Broadcast Engineer at BellMedia, Computer history buff, compulsive deprecated, disparate hardware hoarder, R/C, robots, arduino, RF, and everything in between.
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All The Video Game Easter Eggs That Reference ‘Indiana Jones’

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Indiana Jones is an awesome pop culture icon, so it makes sense nods and references to him would make it into many games. Here are some of the best examples.

May want to wear your fedora to watch this. Makes it feel more authentic.

Via FunWithGuru

The post All The Video Game Easter Eggs That Reference ‘Indiana Jones’ appeared first on Geeks are Sexy Technology News.

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The 6 Craziest Mass Extinctions Ever

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The 5 most incredible mass extinctions ever to occur and a look at whether the sixth might be occuring right now.


The post The 6 Craziest Mass Extinctions Ever appeared first on Geeks are Sexy Technology News.

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App note: Magnetic stripe reader

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Application note(PDF) from Silicon Labs on Magnetic stripe reader (MSR) implementation.

Magnetic stripe readers (MSRs) are widely used in many different applications such as point-of-sale terminals and key card readers. The C8051F330 is capable of integrating MSR functionality in a very small space with few external components. The high-speed, high-resolution ADC, coupled with a fast controller core makes this integration possible. This design demonstrates a two-channel MSR function using the on-chip ADC to read information directly from the magnetic read head. Output can be viewed using a PC’s terminal program via an RS-232 connection.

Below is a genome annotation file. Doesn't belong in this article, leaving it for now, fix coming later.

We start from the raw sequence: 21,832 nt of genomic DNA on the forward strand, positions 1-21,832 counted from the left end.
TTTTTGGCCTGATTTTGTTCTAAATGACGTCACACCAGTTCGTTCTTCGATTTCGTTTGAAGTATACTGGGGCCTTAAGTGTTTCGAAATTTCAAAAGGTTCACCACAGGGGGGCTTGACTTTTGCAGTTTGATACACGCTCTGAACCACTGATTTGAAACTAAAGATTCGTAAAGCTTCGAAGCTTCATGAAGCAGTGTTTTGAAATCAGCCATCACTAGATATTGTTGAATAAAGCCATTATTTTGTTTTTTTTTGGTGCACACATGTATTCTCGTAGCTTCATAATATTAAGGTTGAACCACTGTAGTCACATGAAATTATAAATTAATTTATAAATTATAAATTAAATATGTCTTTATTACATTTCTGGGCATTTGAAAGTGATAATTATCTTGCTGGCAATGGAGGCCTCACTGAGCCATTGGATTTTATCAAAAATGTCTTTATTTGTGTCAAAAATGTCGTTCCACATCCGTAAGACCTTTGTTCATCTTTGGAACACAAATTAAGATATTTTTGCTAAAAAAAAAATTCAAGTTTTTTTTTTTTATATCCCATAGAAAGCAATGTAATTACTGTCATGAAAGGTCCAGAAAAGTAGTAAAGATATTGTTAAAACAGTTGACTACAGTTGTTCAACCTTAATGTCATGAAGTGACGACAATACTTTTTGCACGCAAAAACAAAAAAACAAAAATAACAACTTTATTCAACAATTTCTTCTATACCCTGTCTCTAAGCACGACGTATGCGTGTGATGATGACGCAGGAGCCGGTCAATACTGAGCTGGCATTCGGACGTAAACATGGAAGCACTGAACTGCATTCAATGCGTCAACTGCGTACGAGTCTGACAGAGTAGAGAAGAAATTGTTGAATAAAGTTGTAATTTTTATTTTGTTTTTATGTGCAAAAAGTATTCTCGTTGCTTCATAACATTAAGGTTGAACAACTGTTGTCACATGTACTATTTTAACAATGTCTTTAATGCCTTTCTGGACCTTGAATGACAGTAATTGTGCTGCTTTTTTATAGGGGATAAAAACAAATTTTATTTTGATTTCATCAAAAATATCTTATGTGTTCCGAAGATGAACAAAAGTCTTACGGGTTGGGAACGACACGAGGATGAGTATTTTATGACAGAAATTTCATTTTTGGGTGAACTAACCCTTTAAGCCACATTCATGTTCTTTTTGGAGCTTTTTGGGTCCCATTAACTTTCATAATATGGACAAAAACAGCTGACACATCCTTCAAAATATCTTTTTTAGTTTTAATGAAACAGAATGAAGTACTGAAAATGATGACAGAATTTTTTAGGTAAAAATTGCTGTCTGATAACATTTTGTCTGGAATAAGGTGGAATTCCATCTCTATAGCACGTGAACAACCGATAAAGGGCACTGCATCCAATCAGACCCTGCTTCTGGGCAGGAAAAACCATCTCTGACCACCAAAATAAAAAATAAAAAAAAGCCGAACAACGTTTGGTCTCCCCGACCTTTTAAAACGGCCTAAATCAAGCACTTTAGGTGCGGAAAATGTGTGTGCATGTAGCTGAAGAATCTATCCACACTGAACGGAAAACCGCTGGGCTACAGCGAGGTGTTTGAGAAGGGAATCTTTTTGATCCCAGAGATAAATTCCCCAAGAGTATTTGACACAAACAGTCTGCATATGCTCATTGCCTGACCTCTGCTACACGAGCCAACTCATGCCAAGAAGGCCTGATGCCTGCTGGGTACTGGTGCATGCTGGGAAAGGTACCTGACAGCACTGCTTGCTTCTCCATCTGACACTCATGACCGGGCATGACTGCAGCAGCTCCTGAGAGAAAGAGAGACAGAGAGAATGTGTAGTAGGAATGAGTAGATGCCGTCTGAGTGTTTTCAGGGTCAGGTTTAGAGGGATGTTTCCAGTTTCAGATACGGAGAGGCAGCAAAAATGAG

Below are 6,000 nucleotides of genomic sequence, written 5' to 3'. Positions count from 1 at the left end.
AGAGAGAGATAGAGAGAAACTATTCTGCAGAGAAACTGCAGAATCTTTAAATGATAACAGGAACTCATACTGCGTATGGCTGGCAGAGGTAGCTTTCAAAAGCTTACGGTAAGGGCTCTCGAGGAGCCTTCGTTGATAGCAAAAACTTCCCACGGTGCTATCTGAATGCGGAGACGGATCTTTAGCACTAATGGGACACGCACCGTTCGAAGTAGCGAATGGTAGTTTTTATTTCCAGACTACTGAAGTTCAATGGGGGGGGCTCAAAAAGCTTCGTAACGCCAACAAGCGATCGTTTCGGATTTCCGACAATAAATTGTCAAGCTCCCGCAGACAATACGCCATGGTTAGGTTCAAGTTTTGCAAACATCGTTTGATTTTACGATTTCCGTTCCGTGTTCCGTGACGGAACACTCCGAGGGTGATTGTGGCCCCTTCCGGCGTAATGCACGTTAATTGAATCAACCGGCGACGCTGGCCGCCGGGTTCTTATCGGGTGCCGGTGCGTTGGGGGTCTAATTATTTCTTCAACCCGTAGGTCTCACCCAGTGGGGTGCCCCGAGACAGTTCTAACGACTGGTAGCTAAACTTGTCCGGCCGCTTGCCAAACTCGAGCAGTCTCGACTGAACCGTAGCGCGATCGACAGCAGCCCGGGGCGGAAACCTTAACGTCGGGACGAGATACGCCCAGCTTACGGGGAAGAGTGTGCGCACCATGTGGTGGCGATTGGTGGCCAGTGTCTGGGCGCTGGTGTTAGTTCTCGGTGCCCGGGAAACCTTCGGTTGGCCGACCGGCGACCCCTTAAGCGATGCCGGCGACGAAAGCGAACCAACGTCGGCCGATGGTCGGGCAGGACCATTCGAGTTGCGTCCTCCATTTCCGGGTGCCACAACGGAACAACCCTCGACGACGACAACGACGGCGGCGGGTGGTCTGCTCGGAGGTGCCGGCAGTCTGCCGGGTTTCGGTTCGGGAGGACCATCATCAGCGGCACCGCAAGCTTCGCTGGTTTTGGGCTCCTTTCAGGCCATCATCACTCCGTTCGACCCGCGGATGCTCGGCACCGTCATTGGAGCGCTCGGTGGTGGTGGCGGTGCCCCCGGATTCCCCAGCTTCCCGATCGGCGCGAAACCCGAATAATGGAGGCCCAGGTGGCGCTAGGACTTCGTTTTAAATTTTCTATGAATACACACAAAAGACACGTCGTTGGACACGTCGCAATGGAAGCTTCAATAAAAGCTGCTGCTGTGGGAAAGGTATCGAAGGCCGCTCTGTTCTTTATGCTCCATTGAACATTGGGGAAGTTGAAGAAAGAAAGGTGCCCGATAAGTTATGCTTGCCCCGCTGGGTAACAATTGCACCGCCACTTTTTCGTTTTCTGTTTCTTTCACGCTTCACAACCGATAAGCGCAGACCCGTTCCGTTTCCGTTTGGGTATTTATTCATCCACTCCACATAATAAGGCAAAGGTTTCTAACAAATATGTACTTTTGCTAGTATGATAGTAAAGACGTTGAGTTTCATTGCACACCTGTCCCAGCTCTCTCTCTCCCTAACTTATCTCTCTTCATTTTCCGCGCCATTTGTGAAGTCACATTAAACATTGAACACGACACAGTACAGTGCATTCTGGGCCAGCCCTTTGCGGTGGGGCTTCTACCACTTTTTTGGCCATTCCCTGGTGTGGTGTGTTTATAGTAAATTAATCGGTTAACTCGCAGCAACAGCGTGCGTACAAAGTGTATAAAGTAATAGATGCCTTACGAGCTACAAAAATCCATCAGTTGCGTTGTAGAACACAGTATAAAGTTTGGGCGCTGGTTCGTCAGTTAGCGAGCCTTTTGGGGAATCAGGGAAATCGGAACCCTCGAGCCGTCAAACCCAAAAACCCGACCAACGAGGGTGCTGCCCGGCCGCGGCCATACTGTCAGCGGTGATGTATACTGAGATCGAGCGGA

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Go to Minecraft Camp — at Home! (Parents can Come, too!)

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If you’ve played Minecraft, you love Minecraft. It’s like digital LEGO. And like the Danish bricks, Minecraft can take you from just playing with virtual blocks all they way up to designing and programming the most amazing things.

So how much fun would it be to be able to go to Minecraft camp and learn how to do it?

Our sponsor today is Connected Camps, and they’re putting on a Summer of Minecraft camp that sounds like a huge blast. Some of the key elements include:

  • Problem solving and design
  • Advanced building techniques
  • Online and web literacy
  • Collaboration and community organizing
  • Digital citizenship
  • Weekly challenges that engage players of all levels
  • Guides for parents and educators
  • Live streams introducing challenges and showcasing player creations
  • An online forum for campers to ask questions and share

The camp is recommended for kids between 9 and 13. It runs for 4 weeks between July 6th – August 2nd, 2015, and everything happens on private, moderated servers with camp counselors online to ensure a safe, moderated, multiplayer environment. Here’s what kids can expect just in the first week of camp: